If you’re in the market for a new furnace, does it make sense to get the top of the line? Should you set your sights on upgrading to a 95 percent efficiency furnace to replace the one you have currently installed?
The answer isn’t quite as black and white as you would assume it to be. Instead, you should work with an HVAC technician who can evaluate your situation and help you determine the right purchase for your needs.
How does a 95 percent efficiency furnace compare to other models?
If you start to look around at furnaces, you’ll discover a standard efficiency furnace provides 80 percent annual fuel utilization efficiency (AFUE). What that means is that 20 percent of the energy produced by natural gas is expelled within the exhaust.
To receive a high efficiency rating, it will be rated at 90 percent or higher. A 95 percent AFUE is not uncommon in the newest gas-powered furnaces on the marketplace.
Just by looking at the numbers, it’s easy to assume that investing in a furnace with a higher AFUE would be more beneficial in helping you save energy, but it’s not as simple as that.
A standard furnace operates differently than a 95 percent efficiency furnace. An 80 percent furnace uses combustion to generate energy. It uses air from the surrounding area to function properly.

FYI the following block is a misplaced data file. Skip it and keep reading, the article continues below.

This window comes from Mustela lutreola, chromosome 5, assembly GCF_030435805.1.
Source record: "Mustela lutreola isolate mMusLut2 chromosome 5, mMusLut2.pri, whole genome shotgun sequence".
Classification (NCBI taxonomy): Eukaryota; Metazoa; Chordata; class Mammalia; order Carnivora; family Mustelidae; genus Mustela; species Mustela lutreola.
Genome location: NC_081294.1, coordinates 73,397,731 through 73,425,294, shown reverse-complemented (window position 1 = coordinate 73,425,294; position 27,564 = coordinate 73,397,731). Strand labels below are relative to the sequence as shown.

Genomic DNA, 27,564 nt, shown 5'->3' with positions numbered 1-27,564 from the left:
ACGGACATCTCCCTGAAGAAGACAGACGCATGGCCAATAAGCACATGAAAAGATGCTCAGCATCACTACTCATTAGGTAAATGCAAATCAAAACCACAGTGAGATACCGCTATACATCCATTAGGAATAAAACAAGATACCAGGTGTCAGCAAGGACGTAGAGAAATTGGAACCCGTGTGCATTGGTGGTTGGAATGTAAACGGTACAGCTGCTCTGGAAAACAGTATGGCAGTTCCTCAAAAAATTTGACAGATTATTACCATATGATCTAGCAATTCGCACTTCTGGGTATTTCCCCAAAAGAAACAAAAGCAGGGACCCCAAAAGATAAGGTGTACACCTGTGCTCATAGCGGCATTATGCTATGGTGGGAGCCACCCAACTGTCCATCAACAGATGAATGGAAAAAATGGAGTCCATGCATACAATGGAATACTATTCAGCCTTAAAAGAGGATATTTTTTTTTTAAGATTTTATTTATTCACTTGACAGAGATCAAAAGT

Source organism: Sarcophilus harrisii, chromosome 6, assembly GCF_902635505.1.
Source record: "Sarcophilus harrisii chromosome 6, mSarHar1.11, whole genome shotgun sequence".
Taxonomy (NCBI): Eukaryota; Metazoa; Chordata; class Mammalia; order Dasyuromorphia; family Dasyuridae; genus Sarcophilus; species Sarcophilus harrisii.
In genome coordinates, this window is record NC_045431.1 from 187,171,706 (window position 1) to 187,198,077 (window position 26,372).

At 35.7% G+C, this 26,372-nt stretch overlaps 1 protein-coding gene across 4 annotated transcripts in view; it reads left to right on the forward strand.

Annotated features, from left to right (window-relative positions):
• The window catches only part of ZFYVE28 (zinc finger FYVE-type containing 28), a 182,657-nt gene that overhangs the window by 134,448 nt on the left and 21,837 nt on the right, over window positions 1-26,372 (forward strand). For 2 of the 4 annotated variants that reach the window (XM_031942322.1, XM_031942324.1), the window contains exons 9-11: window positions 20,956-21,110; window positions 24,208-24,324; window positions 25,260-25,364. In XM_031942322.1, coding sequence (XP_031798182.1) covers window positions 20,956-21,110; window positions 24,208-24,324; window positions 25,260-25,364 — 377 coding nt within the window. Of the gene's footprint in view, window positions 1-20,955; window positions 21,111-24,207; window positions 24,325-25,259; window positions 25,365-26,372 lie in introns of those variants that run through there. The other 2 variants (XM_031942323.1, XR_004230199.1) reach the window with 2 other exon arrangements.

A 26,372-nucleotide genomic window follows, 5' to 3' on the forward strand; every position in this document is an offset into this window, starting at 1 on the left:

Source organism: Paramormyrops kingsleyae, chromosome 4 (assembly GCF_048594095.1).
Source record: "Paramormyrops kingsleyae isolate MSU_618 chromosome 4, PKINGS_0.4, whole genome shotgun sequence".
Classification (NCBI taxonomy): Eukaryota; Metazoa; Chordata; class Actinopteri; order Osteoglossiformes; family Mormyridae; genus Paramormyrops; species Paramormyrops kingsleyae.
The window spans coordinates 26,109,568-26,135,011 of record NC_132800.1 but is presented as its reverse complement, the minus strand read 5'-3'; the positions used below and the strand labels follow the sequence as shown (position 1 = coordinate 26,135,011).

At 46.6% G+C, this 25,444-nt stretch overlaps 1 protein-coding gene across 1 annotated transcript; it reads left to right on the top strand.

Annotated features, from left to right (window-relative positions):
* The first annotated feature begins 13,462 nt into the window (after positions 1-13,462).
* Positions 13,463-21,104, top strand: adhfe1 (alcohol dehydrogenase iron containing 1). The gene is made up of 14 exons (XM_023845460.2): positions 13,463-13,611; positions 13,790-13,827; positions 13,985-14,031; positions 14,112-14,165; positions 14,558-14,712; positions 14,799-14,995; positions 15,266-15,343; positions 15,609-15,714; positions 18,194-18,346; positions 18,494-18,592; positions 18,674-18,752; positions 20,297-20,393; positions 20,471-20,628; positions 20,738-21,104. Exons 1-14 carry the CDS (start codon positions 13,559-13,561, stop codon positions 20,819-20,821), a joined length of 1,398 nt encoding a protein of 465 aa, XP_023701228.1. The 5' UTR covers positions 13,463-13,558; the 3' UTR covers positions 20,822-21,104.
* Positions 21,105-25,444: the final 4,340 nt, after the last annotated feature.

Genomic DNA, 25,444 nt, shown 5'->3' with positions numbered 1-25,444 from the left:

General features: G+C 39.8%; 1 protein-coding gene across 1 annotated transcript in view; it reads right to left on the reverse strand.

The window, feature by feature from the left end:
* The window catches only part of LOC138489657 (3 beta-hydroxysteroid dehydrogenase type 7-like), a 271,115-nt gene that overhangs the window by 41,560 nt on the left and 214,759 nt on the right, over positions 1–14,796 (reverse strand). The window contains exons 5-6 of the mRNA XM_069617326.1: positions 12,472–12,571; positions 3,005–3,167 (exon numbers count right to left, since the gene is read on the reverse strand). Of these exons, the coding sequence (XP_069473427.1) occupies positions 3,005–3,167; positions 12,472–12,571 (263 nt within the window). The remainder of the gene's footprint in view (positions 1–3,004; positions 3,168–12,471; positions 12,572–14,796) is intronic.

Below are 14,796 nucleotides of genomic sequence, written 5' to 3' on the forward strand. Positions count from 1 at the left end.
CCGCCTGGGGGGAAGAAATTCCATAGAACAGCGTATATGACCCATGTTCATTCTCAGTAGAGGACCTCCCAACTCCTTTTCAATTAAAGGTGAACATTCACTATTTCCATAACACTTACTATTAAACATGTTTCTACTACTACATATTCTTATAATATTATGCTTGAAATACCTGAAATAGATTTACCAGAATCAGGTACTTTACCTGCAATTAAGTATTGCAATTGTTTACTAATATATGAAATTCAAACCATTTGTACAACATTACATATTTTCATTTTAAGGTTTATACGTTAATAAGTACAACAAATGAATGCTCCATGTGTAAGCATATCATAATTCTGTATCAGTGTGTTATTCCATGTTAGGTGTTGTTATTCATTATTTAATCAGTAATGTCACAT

The 95 percent furnace doesn’t do that. Instead, it uses a sealed combustion process, meaning you’ll have to build a process where air is pulled from outside and flows into the furnace to create energy. Therein lies the problem. In older homes, it might not be worth the hassle.
If a furnace is located in a vented attic or crawl space, you probably won’t make up the difference by switching from a standard furnace to a 95 percent furnace. The attic already has the vented air for the combustion process, and it would be difficult at best to install an outdoor air flow pathway.
Because the area where your 80 percent furnace is already well vented, gases produced from the combustion process don’t pose a safety risk. But by upgrading and sealing off the space, you could increase the likelihood of having exhaust problems in the future. Unvented areas pose more threat to having gas leaks and carbon monoxide problems.
That’s why location is so important.
What questions do you have about installing a new high efficiency furnace in your home?